Casey Brayton, a South Carolina Honors College junior majoring in marine science and math, became the ninth person in the university’s history to be named a Truman Scholar. She received $30,000 for graduate school and the opportunity to participate in professional development programming. Brayton’s goal is to earn a doctorate in physical oceanography at Scripps Institution of Oceanography and possibly a master’s in science communications or environmental policy. Ultimately, she hopes to pursue a career in research and public policy in a NOAA research lab.
“There are still huge gender and racial disparities in the natural sciences, especially
when looking at statistics for tenured professors,” Brayton said. “I want to help
create a space where aspiring women and minority scientists could access all of the
guidance necessary for success in high-level academic and administrative jobs.”
The McNAIR Center for Aerospace Innovation and Research launched its new Digital Transformation Lab that will showcase an array of real-world industrial and consumer applications —
from robotics, visual inspection and autonomous drones to smart home appliances. “These
research partnerships and the new lab are the culmination of years of innovative work
by our faculty researchers and the USC Office of Economic Engagement,” said USC President
Harris Pastides. “Through corporate partnerships, our researchers can bring added
value to industrial applications while students work alongside faculty to gain critical
exposure to leading edge technologies that make them more employable.” The 15,000-square-foot
space will be used to demonstrate McNAIR’s capabilities to prospective industrial
partners as well as prospective students.
Go Gamecocks! Go Red Sox!
Carolina fans have known for a long time what Jackie Bradley Jr. and Steve Pearce can do on the baseball diamond. In October, the rest of the world got a look. The former Gamecocks didn’t just help the Boston Red Sox win the 2018 World Series — they wrote their names into the history books in the process. In the American League Championship series, Bradley hit two homers, including a grand slam, and knocked in nine runs to earn the ALCS MVP award. Not to be outdone, Pearce then went 4-for-12 and knocked in eight in the World Series, securing an MVP trophy of his own. “They’re still the same guys that they were (in college), and I think that leads to putting them in the position to be successful,” their former head coach and current USC athletics director Ray Tanner told The State. “They’re never too high, they’re never too low. The theme for Boston (this season) was, ‘We’re a bunch of guys that get along well, we have a selfless clubhouse.’ You have two guys in our former Gamecocks who epitomize that.”
Job well done
President Harris Pastides’ annual State of the University address is always a big
deal, but the 2018 edition was a special affair. In addition to celebrating the university’s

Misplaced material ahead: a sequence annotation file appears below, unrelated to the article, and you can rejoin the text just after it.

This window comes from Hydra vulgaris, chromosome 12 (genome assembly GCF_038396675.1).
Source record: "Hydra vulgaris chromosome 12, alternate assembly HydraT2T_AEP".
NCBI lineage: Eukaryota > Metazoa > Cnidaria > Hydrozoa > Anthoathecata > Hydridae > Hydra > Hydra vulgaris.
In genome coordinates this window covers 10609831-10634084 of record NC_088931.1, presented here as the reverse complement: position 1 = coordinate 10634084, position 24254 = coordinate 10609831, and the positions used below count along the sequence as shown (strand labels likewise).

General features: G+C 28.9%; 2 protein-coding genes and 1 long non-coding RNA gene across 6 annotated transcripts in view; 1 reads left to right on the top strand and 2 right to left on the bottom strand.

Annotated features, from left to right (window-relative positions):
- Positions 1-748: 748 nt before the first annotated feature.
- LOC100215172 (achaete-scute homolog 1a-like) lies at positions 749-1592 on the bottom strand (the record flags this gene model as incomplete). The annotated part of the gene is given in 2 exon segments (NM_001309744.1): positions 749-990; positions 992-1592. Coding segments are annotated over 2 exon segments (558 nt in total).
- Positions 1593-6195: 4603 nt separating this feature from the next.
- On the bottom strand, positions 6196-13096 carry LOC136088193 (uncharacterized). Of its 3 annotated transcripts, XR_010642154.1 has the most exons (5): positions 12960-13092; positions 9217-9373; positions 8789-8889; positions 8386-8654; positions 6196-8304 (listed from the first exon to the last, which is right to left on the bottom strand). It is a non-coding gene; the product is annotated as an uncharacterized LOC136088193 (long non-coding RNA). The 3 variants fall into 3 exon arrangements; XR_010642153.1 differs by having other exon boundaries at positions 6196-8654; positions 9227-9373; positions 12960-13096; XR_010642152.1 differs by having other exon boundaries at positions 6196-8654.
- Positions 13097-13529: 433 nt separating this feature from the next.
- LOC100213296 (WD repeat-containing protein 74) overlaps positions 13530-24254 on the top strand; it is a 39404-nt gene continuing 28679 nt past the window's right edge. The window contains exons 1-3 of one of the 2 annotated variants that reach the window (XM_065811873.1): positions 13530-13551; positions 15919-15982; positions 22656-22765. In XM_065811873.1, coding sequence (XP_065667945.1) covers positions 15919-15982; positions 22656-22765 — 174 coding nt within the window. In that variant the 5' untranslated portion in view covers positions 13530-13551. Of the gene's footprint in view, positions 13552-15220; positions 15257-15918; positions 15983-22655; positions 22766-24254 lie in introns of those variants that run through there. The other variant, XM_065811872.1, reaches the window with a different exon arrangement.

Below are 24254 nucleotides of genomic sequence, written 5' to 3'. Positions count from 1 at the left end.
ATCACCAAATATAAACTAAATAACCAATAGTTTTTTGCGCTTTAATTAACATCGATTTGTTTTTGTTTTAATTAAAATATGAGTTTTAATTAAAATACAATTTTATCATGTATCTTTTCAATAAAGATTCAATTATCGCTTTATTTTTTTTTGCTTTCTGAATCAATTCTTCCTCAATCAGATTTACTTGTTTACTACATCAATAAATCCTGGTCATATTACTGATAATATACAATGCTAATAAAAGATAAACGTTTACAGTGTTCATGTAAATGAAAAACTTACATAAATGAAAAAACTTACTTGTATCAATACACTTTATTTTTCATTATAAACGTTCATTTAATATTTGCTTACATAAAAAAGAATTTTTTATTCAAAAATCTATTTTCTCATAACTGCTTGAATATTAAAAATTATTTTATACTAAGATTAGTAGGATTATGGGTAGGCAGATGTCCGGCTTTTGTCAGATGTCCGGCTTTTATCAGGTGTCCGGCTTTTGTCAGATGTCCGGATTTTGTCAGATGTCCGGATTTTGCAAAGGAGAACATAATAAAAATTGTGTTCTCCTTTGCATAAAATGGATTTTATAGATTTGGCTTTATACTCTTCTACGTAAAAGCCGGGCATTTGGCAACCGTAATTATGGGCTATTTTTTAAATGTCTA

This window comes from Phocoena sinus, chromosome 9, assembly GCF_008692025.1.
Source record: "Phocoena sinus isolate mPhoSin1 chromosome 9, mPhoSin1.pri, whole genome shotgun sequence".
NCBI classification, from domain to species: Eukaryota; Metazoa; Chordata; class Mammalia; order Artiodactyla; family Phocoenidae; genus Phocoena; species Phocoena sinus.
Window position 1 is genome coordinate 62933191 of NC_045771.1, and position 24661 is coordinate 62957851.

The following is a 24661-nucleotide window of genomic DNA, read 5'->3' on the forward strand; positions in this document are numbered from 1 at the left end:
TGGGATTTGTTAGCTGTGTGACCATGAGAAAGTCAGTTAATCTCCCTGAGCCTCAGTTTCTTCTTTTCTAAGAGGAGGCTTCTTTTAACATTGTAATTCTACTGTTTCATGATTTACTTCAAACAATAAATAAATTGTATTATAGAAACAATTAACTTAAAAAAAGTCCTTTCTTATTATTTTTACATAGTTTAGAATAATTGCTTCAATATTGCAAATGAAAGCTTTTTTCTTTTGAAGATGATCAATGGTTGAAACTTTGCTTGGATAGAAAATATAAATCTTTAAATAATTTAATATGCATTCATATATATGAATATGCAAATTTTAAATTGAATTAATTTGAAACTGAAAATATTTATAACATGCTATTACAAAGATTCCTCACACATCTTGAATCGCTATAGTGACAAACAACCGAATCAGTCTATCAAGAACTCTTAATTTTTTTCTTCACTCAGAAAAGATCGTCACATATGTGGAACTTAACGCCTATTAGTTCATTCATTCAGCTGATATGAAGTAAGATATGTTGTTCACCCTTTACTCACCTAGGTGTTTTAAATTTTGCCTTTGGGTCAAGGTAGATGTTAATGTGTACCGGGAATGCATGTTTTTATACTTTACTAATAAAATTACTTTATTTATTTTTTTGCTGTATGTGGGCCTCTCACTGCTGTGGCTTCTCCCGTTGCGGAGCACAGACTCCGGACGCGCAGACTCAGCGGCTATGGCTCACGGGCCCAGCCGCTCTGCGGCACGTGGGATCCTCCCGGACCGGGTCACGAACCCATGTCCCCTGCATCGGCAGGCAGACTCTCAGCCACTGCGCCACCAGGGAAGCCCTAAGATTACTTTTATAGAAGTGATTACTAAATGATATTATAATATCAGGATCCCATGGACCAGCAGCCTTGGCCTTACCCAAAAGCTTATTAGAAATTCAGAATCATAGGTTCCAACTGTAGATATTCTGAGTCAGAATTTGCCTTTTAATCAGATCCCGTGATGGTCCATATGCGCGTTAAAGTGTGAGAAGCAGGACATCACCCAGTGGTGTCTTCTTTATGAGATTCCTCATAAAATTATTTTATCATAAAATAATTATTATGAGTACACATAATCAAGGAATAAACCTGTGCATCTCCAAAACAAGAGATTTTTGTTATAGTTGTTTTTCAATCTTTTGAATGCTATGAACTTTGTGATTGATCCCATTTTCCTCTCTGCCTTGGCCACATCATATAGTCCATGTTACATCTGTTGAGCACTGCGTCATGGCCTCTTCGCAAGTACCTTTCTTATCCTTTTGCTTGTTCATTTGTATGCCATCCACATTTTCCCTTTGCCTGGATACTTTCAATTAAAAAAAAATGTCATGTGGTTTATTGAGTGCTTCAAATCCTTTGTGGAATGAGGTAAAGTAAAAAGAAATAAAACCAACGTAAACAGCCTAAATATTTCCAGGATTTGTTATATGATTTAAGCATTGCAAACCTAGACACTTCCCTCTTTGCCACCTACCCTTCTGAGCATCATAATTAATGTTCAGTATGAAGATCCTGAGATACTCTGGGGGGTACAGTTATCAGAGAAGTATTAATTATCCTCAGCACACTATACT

accomplishments from the past year, President Pastides announced that he will retire in 2019, after more than a decade at the helm. Pastides reflected fondly on his tenure and
thanked those who helped him move the institution forward despite taking the reins
during the largest economic downturn in a generation and a period of rapidly declining
state support. “No one can expect the good fortune to serve in any position for 10
years — it’s a significant amount of time in any personal career, let alone a college
president serving in turbulent times,” Pastides said. “But as important a milestone
as this is for me personally, it’s more importantly a reminder about the ways we’ve
stood strong and resilient through many challenges and many storms to create an even
greater university from the great one it was 10 years ago.”
The University of South Carolina’s sport science programs were ranked No. 1 in the United States in the Global Ranking of Sport Science Schools and Departments, conducted by Shanghai Rankings, the third consecutive year that the university’s sports science programs came out on top.
The ranking recognizes accomplishments from the College of Hospitality, Retail and
Sport Management’s sport and entertainment management program, the Arnold School of
Public Health's exercise science and athletic training programs and the College of
Education’s physical education program. “The No. 1 in the U.S. ranking by the Global
Ranking of Sport Science Schools and Departments reaffirms the university’s strategic
commitment to provide exceptional academic, research, and experiential learning opportunities
to bolster our student’s potential in sport science,” said Provost Joan Gabel.
With 86 school records, including 11 career marks, and a total of 166 top-five entries, 2018 graduate A’ja Wilson is officially the most decorated athlete of any sport at the University of South Carolina. The No. 1 overall pick in the 2018 WNBA Draft, Wilson’s inaugural season with the Las Vegas Aces has only extended her romp on the record books. In 2018, the power forward finished the season tied for third in scoring and was named both a WNBA All-Star and the league’s Rookie of the Year. The Aces finished the season in ninth place. During the WNBA offseason, Wilson will play overseas in China for the Shanxi Flame.